by Chris Woodford. Last updated: January 18, 2020.
You probably know that calculators and computers store decimal (0–9) numbers as long strings of zeros and ones in a form called binary code. Each number is stored using microscopic electronic switches called transistors. It's easy to store binary numbers simply by switching transistors on and off. Switching on a transistor stores a number one; switching it off stores a zero. So storing numbers is easy. But how can you add, subtract, multiply, and divide using nothing but electric currents? Calculators and computers do this using clever electronic circuits called logic gates. Let's take a closer look at what they are and how they work.
Photo: A gate can keep you out or let you into a field. In the same way, a microscopic logic gate is a barrier in an electronic circuit that can let electricity through or stop it flowing altogether. Put lots of logic gates together and you make a machine that's capable of basic mathematical "reasoning."
What are logic gates? Circuits that compare!
A logic gate might sound horribly complex, but it's simply an electric circuit with two inputs and an output. It receives two incoming electric currents, compares them, and sends on a new, outgoing electric current depending on what it finds. A logic gate is a bit like a doorman or bouncer who is allowed to let people into a nightclub only if they pass certain tests. There are quite a few different types of logic gate, the most common of which are called AND, OR, NOT, XOR (Exclusive Or), NAND (NOT AND), and NOR (NOT OR). Let's look at the three simpler ones, AND, OR, and NOT:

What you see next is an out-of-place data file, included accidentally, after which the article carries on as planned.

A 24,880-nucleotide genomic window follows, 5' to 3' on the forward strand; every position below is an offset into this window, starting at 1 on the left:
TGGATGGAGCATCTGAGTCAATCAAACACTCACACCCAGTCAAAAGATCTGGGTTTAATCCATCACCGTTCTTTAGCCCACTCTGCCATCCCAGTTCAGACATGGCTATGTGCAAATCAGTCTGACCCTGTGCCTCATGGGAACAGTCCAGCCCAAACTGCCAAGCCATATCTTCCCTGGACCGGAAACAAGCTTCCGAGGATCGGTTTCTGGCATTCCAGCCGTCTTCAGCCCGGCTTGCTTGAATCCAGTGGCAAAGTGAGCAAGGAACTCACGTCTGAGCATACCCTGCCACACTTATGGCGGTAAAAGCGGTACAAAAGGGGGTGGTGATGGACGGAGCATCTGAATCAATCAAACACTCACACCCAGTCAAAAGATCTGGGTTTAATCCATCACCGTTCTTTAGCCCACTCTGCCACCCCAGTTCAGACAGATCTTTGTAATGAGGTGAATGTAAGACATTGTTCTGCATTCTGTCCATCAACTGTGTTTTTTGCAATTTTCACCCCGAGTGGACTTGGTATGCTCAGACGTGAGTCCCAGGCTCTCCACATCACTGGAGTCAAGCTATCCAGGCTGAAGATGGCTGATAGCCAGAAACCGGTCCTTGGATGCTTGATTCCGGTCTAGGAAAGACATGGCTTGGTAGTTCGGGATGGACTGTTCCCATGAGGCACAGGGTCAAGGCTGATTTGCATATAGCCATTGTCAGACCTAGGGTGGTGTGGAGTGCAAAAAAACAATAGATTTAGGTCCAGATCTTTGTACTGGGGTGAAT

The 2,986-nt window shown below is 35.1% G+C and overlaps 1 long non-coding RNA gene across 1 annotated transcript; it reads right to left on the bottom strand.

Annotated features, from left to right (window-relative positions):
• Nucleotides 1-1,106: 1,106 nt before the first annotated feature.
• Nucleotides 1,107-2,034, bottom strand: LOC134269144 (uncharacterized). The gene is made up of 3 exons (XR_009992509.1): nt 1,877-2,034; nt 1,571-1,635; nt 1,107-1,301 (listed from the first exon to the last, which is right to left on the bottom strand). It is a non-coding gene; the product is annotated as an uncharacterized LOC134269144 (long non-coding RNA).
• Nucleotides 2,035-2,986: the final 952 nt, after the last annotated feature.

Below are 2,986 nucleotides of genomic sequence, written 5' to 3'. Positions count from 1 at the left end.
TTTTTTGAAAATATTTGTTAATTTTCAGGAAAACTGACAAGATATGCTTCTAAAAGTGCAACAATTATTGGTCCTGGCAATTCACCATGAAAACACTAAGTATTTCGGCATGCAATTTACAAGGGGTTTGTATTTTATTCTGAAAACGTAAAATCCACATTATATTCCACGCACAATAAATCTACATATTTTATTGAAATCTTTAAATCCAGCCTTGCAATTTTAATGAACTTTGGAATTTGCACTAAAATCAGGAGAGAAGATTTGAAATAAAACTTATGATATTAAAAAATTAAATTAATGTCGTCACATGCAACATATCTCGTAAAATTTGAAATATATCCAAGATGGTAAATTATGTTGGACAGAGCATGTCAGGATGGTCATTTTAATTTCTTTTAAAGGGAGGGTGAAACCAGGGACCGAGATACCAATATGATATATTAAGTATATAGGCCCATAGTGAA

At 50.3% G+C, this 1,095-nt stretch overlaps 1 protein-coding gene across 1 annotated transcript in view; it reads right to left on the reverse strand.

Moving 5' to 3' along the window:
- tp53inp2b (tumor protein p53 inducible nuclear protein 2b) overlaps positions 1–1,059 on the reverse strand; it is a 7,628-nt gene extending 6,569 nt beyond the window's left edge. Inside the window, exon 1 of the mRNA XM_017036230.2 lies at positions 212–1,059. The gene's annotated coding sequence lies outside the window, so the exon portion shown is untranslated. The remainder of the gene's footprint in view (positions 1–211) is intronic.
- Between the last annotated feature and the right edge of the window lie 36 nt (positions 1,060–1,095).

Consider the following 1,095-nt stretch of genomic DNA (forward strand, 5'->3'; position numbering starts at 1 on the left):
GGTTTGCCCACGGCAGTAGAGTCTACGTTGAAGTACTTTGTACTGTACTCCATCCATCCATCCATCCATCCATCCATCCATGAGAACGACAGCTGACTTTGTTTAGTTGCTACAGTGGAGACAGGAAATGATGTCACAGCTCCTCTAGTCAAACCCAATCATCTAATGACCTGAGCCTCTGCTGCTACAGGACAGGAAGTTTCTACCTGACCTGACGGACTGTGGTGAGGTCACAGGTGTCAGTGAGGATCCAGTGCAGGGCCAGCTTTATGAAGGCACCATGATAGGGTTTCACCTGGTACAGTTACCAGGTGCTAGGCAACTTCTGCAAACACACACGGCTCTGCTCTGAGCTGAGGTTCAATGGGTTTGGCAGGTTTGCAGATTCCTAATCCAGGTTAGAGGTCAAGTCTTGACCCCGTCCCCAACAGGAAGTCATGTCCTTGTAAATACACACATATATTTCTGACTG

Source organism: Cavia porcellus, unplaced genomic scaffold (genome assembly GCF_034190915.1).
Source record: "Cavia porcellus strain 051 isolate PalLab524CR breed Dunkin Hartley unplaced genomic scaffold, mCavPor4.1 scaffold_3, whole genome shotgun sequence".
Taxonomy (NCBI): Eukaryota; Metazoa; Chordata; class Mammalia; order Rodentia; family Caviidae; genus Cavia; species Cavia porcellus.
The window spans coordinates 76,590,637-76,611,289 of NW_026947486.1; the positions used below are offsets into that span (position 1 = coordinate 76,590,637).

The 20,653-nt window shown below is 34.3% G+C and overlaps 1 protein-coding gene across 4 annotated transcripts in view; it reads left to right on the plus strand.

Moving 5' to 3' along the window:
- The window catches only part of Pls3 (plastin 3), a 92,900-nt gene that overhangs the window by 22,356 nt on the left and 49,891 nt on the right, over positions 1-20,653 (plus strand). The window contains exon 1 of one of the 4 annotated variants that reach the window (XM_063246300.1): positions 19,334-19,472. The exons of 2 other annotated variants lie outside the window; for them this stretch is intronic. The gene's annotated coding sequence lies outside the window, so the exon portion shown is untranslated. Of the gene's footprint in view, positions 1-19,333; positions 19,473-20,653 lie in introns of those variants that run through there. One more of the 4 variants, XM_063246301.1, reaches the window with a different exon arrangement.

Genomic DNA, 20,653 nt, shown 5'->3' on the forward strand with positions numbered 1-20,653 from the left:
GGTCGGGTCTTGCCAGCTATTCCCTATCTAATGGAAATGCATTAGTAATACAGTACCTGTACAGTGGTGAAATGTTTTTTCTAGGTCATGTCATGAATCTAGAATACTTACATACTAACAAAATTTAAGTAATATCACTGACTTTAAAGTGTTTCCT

Suppose you go to a nightclub where the doorman's job is to enforce a simple rule: "Everyone in your group must wear a tie to come in". You go along with a friend one night. If you're both wearing ties, you'll get in. If only one of you is wearing a tie, or if neither of you is, neither of you will get in. An AND logic gate works the same way with two electrical inputs. If both inputs are switched on (that is, carry a number 1), the output will be 1 as well. Otherwise the output will be 0. In electronics, we can represent an AND gate with this little symbol. Three ways in which the gate can work are shown below.